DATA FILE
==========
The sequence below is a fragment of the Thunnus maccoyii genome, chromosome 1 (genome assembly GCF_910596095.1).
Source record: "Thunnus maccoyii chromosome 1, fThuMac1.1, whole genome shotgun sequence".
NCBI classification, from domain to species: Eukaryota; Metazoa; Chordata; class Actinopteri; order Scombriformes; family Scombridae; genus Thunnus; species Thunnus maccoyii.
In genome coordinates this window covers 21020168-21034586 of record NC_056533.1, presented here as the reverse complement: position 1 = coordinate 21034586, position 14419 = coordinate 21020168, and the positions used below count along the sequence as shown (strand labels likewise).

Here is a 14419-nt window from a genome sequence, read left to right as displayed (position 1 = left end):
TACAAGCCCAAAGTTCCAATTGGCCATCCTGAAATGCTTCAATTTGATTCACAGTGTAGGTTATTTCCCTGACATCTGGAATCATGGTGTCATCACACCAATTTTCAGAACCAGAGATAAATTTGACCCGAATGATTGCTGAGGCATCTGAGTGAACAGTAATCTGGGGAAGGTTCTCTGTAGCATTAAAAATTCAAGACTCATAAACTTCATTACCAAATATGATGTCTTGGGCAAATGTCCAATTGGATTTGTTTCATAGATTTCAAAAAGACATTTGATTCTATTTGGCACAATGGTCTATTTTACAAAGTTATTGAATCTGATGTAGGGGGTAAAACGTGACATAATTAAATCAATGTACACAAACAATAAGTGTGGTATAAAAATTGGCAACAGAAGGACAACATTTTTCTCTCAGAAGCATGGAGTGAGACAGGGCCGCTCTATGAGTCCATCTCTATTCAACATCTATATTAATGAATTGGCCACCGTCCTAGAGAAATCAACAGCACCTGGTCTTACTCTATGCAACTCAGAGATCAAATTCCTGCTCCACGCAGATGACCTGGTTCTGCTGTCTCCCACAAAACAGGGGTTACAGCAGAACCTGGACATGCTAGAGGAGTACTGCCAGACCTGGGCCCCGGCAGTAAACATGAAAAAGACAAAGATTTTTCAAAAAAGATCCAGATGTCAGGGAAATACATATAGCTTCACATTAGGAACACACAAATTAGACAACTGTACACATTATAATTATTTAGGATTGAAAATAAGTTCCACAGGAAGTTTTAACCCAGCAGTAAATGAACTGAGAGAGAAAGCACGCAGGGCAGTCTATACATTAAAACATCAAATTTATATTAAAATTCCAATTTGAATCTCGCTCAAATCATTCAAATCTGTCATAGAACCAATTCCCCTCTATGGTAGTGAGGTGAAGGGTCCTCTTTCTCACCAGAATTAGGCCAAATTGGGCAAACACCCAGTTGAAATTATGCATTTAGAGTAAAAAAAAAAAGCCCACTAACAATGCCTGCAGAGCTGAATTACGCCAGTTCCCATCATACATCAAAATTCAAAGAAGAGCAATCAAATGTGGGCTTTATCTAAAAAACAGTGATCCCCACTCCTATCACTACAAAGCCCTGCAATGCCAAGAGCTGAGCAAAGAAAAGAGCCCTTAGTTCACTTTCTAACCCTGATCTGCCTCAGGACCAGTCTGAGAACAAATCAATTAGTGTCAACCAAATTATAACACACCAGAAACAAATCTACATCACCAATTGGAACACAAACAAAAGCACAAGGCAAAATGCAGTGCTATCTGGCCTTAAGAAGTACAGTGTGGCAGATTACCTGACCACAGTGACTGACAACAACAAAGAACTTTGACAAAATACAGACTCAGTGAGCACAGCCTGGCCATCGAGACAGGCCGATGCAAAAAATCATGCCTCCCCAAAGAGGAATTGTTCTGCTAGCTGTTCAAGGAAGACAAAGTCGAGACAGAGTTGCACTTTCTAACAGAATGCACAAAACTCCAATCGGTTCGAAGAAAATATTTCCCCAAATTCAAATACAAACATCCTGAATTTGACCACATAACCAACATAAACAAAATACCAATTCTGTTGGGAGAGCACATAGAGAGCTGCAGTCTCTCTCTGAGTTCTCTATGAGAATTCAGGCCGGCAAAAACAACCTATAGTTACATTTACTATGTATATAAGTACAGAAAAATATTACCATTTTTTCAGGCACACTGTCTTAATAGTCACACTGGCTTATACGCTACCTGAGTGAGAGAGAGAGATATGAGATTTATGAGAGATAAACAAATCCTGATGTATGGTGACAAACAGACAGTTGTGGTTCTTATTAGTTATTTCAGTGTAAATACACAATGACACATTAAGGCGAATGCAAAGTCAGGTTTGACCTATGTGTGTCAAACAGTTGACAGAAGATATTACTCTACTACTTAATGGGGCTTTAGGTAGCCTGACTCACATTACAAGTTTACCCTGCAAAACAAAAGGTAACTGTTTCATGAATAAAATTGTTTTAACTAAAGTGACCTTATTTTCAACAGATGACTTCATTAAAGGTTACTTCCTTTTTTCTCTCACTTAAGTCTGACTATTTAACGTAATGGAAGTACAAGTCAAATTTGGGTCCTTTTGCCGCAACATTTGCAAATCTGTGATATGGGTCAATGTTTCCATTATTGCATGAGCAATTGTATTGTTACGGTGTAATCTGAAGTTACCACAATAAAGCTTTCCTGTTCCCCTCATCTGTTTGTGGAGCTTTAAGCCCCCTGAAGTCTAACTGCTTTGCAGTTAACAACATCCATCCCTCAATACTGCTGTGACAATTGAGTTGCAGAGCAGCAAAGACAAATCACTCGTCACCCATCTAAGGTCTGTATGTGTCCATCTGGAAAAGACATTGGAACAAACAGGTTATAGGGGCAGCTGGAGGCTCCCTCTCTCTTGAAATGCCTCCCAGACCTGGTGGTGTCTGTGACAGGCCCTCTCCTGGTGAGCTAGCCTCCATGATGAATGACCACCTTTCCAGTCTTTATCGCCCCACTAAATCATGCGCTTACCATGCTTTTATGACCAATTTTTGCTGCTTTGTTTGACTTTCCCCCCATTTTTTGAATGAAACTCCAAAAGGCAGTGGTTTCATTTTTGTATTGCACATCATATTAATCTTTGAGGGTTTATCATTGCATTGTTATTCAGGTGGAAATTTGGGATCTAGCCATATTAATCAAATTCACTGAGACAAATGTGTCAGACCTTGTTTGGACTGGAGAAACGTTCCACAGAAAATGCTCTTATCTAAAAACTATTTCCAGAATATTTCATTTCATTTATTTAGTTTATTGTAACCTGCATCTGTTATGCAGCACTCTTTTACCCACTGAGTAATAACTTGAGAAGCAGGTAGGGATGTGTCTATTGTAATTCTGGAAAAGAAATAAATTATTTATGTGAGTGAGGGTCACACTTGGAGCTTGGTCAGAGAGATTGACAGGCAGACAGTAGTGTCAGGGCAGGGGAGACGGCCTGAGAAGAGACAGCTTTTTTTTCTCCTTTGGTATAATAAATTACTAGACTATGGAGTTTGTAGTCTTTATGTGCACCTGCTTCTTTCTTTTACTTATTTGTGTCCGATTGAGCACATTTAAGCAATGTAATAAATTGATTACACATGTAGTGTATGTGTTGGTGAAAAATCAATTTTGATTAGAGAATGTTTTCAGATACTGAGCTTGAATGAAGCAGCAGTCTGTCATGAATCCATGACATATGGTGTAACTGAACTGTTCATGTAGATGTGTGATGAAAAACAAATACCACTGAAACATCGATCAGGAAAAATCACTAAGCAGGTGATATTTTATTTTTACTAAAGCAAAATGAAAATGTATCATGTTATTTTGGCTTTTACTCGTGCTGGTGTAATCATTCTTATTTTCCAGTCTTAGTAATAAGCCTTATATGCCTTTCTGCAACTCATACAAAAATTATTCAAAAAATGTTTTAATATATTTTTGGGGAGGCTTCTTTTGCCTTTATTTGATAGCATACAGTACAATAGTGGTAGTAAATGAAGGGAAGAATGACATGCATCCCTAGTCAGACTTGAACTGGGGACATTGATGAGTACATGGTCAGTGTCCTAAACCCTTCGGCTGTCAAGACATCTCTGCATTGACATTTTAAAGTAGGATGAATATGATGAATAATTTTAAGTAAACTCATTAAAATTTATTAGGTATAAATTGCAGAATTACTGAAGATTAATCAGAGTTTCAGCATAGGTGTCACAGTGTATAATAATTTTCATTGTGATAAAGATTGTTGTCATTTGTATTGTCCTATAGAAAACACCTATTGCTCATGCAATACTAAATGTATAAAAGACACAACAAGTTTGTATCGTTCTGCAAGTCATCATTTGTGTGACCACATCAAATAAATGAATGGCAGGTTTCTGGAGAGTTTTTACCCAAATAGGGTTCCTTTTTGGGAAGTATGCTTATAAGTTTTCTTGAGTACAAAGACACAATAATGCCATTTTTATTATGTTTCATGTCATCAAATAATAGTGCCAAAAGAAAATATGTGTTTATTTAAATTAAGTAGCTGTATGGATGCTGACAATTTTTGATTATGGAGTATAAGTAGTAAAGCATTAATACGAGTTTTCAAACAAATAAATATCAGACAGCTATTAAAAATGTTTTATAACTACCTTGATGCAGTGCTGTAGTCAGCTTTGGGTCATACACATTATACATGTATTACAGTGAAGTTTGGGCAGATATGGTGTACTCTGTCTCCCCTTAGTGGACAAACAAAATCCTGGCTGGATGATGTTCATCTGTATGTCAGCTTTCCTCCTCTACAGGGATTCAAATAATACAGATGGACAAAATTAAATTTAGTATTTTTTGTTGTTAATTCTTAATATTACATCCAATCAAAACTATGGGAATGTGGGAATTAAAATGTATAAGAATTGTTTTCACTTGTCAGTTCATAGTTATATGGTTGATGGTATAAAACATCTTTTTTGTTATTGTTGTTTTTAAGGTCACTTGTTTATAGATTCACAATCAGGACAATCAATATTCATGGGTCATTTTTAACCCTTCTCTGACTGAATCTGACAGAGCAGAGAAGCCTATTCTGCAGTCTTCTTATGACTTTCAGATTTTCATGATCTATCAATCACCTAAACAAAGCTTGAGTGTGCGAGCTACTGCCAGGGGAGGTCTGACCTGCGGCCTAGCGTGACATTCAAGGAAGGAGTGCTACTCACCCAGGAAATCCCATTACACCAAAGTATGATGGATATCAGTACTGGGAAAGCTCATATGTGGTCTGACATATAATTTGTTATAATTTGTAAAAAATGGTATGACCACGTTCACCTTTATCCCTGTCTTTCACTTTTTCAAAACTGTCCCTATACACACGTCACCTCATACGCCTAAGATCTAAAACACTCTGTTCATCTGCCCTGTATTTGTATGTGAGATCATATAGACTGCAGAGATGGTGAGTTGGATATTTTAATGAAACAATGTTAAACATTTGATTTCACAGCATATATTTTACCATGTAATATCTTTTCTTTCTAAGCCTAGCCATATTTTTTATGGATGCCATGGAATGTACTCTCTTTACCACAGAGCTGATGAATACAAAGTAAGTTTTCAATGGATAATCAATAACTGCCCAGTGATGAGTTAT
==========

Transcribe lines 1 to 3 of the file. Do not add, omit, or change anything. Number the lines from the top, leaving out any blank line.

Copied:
The sequence below is a fragment of the Thunnus maccoyii genome, chromosome 1 (genome assembly GCF_910596095.1).
Source record: "Thunnus maccoyii chromosome 1, fThuMac1.1, whole genome shotgun sequence".
NCBI classification, from domain to species: Eukaryota; Metazoa; Chordata; class Actinopteri; order Scombriformes; family Scombridae; genus Thunnus; species Thunnus maccoyii.